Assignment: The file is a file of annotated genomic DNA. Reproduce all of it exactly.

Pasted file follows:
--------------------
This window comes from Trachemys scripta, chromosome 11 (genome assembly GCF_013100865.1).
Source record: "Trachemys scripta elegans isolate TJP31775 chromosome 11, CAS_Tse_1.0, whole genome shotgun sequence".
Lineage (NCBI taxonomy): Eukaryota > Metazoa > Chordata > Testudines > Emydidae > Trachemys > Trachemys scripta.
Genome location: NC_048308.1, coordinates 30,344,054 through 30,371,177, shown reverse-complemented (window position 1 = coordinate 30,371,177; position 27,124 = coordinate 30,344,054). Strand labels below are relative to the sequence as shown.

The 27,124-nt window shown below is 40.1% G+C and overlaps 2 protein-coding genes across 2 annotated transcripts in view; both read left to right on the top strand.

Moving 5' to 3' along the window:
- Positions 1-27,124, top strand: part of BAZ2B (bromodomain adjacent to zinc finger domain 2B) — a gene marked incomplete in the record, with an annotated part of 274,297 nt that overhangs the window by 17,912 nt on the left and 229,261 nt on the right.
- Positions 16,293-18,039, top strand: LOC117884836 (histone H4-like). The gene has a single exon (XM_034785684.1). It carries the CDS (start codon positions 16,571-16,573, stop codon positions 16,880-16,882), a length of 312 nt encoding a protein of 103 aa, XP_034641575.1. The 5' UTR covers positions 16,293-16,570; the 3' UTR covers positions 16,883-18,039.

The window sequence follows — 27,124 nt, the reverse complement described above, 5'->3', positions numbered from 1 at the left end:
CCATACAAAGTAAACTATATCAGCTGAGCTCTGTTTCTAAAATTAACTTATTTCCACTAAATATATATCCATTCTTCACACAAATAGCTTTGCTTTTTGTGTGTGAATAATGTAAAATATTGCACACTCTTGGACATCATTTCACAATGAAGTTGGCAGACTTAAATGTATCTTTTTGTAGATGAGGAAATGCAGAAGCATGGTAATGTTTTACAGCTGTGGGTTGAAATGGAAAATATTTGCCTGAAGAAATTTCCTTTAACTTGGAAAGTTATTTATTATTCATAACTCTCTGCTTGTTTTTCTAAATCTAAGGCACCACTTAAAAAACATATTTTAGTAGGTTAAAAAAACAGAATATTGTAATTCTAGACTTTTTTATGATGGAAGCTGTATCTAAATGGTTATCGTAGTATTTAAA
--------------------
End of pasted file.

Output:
This window comes from Trachemys scripta, chromosome 11 (genome assembly GCF_013100865.1).
Source record: "Trachemys scripta elegans isolate TJP31775 chromosome 11, CAS_Tse_1.0, whole genome shotgun sequence".
Lineage (NCBI taxonomy): Eukaryota > Metazoa > Chordata > Testudines > Emydidae > Trachemys > Trachemys scripta.
Genome location: NC_048308.1, coordinates 30,344,054 through 30,371,177, shown reverse-complemented (window position 1 = coordinate 30,371,177; position 27,124 = coordinate 30,344,054). Strand labels below are relative to the sequence as shown.

The 27,124-nt window shown below is 40.1% G+C and overlaps 2 protein-coding genes across 2 annotated transcripts in view; both read left to right on the top strand.

Moving 5' to 3' along the window:
- Positions 1-27,124, top strand: part of BAZ2B (bromodomain adjacent to zinc finger domain 2B) — a gene marked incomplete in the record, with an annotated part of 274,297 nt that overhangs the window by 17,912 nt on the left and 229,261 nt on the right.
- Positions 16,293-18,039, top strand: LOC117884836 (histone H4-like). The gene has a single exon (XM_034785684.1). It carries the CDS (start codon positions 16,571-16,573, stop codon positions 16,880-16,882), a length of 312 nt encoding a protein of 103 aa, XP_034641575.1. The 5' UTR covers positions 16,293-16,570; the 3' UTR covers positions 16,883-18,039.

The window sequence follows — 27,124 nt, the reverse complement described above, 5'->3', positions numbered from 1 at the left end:
CCATACAAAGTAAACTATATCAGCTGAGCTCTGTTTCTAAAATTAACTTATTTCCACTAAATATATATCCATTCTTCACACAAATAGCTTTGCTTTTTGTGTGTGAATAATGTAAAATATTGCACACTCTTGGACATCATTTCACAATGAAGTTGGCAGACTTAAATGTATCTTTTTGTAGATGAGGAAATGCAGAAGCATGGTAATGTTTTACAGCTGTGGGTTGAAATGGAAAATATTTGCCTGAAGAAATTTCCTTTAACTTGGAAAGTTATTTATTATTCATAACTCTCTGCTTGTTTTTCTAAATCTAAGGCACCACTTAAAAAACATATTTTAGTAGGTTAAAAAAACAGAATATTGTAATTCTAGACTTTTTTATGATGGAAGCTGTATCTAAATGGTTATCGTAGTATTTAAA